NORMAN — A mesh sign down the right-field line spells out Oklahoma’s baseball tradition in years. The two national champions are at the top, the three NCAA tournament super regional appearances are in the middle. At the bottom are the 35 NCAA tournament years.
There’s an opening just underneath 2002 and just to the right of 2012 that needs to be filled in.
What happens when the Sooners (36-19) face Baylor (27-25) in the Big 12 tournament’s opening game at Chickasaw Bricktown Ballpark in Oklahoma City, could have a huge impact on whether that spot remains vacant.
“We know we need to win some games to help our cause,” Sooner catcher Anthony Hermelyn said. “If we can get another quality win against a team like Kansas State, it would help. But you try to win every game. We’re looking to make a run.”
How deep a run does OU need to make in the Big 12 tournament? Depends on what statistics you look at and whose opinion you value. The only ones who know for sure are the members of the NCAA tournament selection committee. It make its pronouncement Monday.
The Sooners are No. 51 in the Ratings Percentage Index heading into the Big 12 tournament. The ranking puts them on the bubble.
But OU refuses to believe it is a bubble team.
“No,” OU coach Sunny Golloway said when asked if he believed he had to win the Big 12 tournament to get into the NCAA tournament.
“Unless you talked to the committee and know we’re in — what did you call it (a do-or-die situation). If you know that for fact that we are, tell me and I’ll go tell them. But I don’t see it that way.”
There are legitimate factors working in OU’s favor. Its RPI isn’t great, but teams with RPIs in the 50s get at-large bids every year. The program’s tournament history doesn’t hurt either. It’s been a tournament team seven of the last eight years. Only once did it fail to reach the regional tournament title game. Three of those years it won the regional, including on the road at Virginia last season.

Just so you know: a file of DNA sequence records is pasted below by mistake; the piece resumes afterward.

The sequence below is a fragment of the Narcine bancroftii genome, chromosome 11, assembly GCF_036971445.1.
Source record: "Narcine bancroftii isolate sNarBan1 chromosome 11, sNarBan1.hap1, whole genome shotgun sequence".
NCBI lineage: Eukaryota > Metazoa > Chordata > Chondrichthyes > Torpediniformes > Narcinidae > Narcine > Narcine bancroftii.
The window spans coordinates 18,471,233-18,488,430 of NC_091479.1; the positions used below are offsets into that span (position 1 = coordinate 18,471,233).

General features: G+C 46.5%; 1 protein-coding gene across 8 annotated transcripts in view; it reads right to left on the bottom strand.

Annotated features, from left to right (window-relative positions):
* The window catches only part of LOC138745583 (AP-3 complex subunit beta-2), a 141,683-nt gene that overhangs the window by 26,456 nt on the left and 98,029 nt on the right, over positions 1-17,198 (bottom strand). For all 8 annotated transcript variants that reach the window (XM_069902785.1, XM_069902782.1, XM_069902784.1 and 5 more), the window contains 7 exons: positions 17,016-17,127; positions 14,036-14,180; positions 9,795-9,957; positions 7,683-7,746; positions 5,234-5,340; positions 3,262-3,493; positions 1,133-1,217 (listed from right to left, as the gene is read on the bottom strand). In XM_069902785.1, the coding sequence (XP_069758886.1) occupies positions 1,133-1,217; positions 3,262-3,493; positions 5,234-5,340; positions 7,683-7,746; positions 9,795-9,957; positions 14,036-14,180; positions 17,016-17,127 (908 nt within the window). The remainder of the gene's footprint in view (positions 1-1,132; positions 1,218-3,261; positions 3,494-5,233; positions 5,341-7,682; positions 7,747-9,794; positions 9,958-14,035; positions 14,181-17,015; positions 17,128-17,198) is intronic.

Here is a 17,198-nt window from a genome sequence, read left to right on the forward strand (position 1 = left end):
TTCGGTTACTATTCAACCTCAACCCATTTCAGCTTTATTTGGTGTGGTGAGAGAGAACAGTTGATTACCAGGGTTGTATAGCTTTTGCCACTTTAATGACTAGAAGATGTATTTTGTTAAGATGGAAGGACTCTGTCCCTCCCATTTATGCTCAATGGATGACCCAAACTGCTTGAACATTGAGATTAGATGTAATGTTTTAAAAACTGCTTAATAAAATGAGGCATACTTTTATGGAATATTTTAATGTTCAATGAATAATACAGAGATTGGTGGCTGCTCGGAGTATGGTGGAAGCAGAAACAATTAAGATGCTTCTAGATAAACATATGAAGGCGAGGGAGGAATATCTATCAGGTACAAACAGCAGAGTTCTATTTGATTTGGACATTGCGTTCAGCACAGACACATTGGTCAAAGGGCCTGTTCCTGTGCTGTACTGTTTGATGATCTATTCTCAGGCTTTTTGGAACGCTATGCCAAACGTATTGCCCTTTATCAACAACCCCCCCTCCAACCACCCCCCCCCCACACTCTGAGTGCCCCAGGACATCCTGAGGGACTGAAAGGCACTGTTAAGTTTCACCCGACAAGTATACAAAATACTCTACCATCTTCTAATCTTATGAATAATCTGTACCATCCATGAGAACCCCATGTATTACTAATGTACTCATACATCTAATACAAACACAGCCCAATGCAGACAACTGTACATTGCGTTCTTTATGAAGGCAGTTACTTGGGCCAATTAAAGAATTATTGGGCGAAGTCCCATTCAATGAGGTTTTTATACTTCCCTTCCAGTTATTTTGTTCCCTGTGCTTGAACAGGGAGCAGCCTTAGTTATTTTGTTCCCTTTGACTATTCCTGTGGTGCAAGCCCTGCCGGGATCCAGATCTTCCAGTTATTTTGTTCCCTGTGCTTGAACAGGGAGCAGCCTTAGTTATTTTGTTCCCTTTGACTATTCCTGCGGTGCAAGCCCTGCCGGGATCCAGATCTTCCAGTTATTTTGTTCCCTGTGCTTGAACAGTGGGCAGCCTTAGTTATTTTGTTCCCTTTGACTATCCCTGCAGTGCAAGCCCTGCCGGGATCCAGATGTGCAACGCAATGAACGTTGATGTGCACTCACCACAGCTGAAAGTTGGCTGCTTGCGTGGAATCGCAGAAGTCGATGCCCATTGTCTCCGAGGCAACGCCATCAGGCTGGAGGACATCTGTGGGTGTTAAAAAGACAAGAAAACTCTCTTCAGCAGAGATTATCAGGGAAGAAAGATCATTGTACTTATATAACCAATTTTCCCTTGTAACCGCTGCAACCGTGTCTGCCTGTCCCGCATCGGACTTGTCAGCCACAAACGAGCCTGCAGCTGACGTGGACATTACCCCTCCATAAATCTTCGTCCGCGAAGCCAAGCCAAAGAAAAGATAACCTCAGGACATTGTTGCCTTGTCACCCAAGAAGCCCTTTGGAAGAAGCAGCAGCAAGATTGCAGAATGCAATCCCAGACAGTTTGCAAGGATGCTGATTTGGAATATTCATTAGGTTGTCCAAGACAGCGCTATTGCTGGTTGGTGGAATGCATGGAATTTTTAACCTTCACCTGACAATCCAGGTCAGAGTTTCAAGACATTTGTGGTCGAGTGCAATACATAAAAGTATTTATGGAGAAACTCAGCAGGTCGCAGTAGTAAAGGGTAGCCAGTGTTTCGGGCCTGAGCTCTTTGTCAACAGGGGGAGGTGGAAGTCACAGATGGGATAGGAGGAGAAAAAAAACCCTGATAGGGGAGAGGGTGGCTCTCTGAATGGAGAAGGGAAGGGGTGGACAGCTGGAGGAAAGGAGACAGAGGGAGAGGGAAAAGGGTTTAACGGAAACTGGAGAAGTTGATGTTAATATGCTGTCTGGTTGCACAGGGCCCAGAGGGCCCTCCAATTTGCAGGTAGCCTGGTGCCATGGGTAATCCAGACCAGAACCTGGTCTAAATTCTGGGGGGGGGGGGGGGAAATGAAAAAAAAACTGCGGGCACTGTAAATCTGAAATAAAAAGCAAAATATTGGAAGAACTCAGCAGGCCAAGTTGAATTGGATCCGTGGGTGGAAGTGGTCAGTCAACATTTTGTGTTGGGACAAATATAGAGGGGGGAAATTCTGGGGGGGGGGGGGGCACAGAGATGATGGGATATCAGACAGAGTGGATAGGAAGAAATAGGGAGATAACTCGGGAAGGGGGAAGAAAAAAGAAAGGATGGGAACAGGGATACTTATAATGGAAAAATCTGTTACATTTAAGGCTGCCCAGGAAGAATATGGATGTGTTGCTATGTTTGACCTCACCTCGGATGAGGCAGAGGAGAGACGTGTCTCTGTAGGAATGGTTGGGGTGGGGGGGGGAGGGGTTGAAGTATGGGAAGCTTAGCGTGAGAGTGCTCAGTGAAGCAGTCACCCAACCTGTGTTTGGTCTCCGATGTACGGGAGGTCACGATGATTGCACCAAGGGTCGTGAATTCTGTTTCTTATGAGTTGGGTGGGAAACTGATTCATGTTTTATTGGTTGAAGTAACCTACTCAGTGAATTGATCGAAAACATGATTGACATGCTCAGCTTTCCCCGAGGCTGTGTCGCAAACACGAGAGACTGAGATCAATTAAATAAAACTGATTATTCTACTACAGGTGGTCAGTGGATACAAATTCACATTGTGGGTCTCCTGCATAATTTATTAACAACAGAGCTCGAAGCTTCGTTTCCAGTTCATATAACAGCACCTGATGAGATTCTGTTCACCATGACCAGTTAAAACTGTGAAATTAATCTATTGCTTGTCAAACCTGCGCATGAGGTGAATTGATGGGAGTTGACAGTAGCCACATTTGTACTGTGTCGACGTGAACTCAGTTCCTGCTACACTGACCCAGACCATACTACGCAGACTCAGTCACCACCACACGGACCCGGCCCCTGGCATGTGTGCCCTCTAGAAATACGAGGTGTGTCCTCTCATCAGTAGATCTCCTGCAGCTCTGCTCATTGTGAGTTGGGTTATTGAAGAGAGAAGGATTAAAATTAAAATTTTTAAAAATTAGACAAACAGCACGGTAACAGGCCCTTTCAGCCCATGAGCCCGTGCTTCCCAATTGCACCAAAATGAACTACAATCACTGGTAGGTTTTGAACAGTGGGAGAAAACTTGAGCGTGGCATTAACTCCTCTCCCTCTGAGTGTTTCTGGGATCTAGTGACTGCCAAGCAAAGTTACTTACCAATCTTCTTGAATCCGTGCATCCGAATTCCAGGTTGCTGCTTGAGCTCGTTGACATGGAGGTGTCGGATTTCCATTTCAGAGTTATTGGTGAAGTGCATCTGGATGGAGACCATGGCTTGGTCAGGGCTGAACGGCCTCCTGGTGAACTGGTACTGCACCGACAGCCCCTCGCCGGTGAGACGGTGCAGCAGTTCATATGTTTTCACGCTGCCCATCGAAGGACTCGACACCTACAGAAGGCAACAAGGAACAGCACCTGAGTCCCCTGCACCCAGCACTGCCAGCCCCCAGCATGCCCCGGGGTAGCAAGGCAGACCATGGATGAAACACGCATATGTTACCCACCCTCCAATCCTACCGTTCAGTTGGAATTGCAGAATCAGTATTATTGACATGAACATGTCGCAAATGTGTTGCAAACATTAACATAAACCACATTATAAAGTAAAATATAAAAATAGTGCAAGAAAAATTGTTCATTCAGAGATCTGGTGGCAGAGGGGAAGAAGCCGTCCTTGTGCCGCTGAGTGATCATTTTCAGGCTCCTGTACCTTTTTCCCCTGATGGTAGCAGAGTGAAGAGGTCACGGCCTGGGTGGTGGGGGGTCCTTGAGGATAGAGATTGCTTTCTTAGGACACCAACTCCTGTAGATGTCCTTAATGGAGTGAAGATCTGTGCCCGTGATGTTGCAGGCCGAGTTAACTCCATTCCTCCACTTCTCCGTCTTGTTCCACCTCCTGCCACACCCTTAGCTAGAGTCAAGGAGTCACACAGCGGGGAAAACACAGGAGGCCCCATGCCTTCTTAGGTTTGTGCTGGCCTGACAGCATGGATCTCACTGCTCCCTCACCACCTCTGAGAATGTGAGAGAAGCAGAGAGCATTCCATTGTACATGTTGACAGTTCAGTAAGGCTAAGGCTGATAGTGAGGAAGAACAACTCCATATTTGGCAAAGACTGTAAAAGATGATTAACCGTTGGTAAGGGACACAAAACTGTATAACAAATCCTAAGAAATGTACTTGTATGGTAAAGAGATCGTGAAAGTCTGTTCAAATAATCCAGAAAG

Golloway also pointed out that having Jonathan Gray, who will take the mound against the Bears today and could be the first player selected in next month’s Major League Baseball First-Year Player Draft, was also a strong selling point.
Nonetheless, the label OU has to shake is that of a team in the midst of a downward spiral. There’s no getting around the fact it’s lost its last three series to West Virginia, Oklahoma State and Kansas State. Sandwiched between those series losses were two midweek losses to Dallas Baptist. They’re 3-8 over their last 10 games.
The Big 12 tournament is the last chance to show OU can start ticking back up.
“I don’t think we’re taking it as do or die,” first baseman Matt Oberste said. “We’d really like to win this one (Big 12 tournament). We were close last year but didn’t get it done. We want to win a few games. I still think we’re gonna get a regional bid, but we want to win a Big 12 championship.”
The difference between need and want is what it all comes down to. Win the Big 12 tournament and the need for an at-large bid goes away.
Either way, the Sooners know winning games in Oklahoma City can solve problems — real or perceived. They just don’t want to be told extending their season hinges on winning the Big 12 tournament.
“We have to be relaxed. We can’t go into a game all tense and worried about this could be last game of the season,” outfielder Craig Aikin said. “You have to have fun and stay loose to play your best ball.”
The Sooners haven’t in a while, but it’s baseball. Teams can get hot or cold with one swing of the bat. They believe their fortunes are about to change. They just refuse to believe their NCAA tournament hopes hinge on it happening.
“I don’t think that mindset would be the best for these guys,” outfielder Max White said. “It’s not do or die, but more intense and more energetic. We know we have to exhaust our efforts this weekend.”
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